Herbs, Vitamins, and Supplements Used to Enhance Mood

Herbs, Vitamins, and Supplements Used to Enhance Mood

Mood problems, including depression and bipolar disorder, are no laughing
matter. More than 20 million American adults have a mood disorder and 40
million an anxiety disorder. And these numbers don’t include the average
worrywart or person who suffers an occasional bout of the blues.

For depression alone, the annual cost for treatment and lost wages may be as
high as $52 billion.

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With these statistics, it’s no wonder that many people are searching for
mood supplements or other mood-enhancing alternatives to drugs.

The Need for Mood Enhancers

“For so many people, antidepressant medication either stops working or has
too many side effects,” says Henry Emmons, MD, a psychiatrist with the Center
for Spirituality and Healing at the University of Minnesota. Emmons, author of
The Chemistry of Joy: A Three-Step Program for Overcoming Depression through
Western Science and Eastern Wisdom,
prescribes medications for his
patients, but he also highly recommends exercise and good nutrition as physical
treatments for depression, combined with a few targeted mood supplements.

Which leads to the question: what vitamins, herbs, supplements, and
lifestyle changes are the best mood enhancers?

The experts we talked to didn’t reach complete consensus; more research is
clearly needed for the plentiful options available. But here is a brief
overview of some of the more common complementary approaches used to treat mood

Of course, if you suffer from severe mood problems see a doctor — before
you reach for mood enhancers or supplements

Mood Supplements with Potential

One of the most touted herbs used for enhancing mood is St. John’s wort, a
yellow-flowered plant containing many chemical compounds.

“Even though the evidence is mixed, it’s better for St. John’s wort than for
other herbs,” says Adriane Fugh-Berman, MD, associate professor, Complementary
and Alternative Medicine Master’s Program, Department of Physiology and
Biophysics at Georgetown University School of Medicine. Fugh-Berman says that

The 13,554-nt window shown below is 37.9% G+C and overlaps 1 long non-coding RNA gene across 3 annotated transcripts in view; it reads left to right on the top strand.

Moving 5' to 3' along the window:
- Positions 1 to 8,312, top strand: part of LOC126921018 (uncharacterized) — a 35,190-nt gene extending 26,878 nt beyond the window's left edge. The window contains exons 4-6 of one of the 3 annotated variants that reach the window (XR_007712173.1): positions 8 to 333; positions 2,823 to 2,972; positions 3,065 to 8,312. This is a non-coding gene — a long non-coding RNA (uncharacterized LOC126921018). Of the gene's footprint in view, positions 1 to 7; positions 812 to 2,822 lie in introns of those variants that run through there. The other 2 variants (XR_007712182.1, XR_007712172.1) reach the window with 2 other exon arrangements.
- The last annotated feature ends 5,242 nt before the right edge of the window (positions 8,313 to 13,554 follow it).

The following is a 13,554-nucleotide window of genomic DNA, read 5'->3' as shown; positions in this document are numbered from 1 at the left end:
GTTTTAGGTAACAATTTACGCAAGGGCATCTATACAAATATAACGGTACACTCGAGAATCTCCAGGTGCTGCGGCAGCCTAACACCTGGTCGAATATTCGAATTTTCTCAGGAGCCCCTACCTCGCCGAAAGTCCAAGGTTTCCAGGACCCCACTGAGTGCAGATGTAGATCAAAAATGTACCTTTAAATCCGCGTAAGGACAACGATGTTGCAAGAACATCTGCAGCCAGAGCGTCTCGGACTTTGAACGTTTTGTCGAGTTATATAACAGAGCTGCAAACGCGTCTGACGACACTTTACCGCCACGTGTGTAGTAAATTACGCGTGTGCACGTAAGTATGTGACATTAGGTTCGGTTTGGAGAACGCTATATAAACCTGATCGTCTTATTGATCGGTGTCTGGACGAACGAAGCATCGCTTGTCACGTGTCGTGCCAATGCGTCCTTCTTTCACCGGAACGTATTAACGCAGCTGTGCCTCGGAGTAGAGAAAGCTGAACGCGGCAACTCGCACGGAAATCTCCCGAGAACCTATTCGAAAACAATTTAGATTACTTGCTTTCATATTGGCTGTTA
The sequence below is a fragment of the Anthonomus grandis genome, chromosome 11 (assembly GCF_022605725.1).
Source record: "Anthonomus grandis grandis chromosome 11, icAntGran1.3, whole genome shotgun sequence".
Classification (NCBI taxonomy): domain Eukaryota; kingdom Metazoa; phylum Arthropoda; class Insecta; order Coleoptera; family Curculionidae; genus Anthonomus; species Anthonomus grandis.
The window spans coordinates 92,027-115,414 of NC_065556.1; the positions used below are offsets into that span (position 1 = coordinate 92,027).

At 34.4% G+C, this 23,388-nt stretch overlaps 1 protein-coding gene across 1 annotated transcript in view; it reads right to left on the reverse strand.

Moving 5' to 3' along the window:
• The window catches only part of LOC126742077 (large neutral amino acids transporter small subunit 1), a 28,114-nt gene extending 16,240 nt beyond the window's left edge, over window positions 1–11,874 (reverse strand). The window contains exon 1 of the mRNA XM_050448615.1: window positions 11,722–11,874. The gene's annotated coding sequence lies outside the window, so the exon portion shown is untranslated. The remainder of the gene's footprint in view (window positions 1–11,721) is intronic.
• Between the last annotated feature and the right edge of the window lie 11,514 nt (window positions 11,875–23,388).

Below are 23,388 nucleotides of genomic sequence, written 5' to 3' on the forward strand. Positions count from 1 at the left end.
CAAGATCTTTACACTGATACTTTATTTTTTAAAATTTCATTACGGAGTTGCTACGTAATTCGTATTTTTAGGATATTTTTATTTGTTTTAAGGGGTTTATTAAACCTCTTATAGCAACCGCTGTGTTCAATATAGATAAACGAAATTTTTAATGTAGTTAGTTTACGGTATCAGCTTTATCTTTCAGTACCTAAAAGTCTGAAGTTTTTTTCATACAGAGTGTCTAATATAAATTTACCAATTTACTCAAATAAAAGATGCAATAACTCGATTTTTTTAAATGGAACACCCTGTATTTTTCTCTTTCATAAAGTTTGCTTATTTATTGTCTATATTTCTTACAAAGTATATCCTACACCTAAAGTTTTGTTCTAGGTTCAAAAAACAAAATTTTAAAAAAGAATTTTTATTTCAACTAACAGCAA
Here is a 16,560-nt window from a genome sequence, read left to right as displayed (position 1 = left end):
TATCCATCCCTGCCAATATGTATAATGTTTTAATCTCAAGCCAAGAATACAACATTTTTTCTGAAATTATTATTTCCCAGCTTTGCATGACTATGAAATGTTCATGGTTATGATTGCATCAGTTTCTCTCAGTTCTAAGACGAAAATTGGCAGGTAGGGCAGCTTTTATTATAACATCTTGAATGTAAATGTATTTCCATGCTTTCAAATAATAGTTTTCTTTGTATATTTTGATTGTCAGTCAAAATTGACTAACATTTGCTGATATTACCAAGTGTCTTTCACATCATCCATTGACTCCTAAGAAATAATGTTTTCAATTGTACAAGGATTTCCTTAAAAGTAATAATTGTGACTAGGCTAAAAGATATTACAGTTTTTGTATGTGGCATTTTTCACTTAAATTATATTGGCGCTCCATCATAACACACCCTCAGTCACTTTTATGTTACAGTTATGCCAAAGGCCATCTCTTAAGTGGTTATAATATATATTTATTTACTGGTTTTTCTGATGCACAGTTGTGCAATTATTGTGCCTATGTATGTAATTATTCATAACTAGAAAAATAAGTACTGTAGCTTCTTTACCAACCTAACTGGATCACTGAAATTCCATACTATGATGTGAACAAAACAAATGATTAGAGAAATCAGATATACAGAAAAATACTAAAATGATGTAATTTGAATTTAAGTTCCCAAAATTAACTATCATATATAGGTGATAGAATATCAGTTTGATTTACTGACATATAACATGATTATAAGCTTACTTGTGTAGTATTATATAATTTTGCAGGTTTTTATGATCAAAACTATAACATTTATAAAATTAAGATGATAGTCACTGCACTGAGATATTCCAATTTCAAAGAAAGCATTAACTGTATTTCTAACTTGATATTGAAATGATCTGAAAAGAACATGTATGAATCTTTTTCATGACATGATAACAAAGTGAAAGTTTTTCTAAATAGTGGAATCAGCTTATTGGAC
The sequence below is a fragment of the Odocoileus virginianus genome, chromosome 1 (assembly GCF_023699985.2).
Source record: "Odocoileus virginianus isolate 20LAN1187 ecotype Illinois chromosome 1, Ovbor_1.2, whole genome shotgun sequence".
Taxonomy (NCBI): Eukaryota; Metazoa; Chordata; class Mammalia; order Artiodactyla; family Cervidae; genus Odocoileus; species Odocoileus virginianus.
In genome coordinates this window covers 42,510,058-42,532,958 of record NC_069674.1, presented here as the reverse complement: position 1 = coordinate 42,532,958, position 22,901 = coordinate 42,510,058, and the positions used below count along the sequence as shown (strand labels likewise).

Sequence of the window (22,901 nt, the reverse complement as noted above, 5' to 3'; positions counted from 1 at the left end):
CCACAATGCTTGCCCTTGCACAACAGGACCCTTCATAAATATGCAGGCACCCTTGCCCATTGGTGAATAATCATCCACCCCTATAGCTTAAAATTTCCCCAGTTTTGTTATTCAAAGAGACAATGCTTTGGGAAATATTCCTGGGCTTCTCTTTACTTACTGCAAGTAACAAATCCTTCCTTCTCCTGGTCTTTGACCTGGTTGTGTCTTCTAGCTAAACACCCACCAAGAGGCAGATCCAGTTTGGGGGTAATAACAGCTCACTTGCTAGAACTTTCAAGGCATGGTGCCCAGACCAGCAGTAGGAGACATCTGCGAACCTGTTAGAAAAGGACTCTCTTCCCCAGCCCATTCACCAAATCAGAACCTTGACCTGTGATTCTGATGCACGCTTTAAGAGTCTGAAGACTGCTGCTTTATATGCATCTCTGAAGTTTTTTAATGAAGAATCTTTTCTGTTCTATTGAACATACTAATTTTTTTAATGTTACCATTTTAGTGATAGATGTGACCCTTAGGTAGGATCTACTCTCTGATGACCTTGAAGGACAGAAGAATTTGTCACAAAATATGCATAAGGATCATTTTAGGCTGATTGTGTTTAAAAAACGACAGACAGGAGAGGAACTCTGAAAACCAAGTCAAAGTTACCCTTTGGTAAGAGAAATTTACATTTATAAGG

trials in the U.S. have been oddly less positive than in Germany, where it is
widely prescribed.

SAMe (S-Adenosyl-L-Methionine), derived from an amino acid and also
available from protein food sources, is another widely studied mood-enhancing
substance that’s commonly used in Europe, Fugh-Berman tells WebMD.

Though the data is less solid, other potential mood enhancers include:

  • Valerian: an herbal remedy created from dried roots, often taken as
    a sleep aid and sometimes used for anxiety. 
  • Lavender:aromatherapy, essential oils, and teas use lavender to
    enhance relaxation and possibly help relieve anxiety and
  • Omega-3 fatty acids: found in cold-water fish and certain vegetable
    oils, and available as a supplement, omega-3 fatty acids are sometimes used to
    help depression. Emmons recommends a dose of 2,000 to 4,000 milligrams or more
    when taken for mood problems. 
  • B vitamins: essential for cell metabolism and central nervous system
    maintenance. Emmons recommends a good B-complex or multivitamin to ensure
    plenty of B vitamins, which can help stabilize nerve cell membranes.
  • Vitamin D: although not enough evidence exists to make any claims about the
    effectiveness of vitamin D as a mood enhancer, at least one study reported
    benefits from vitamin D in treating seasonal affective disorder, a form of
    depression that occurs during the winter months.
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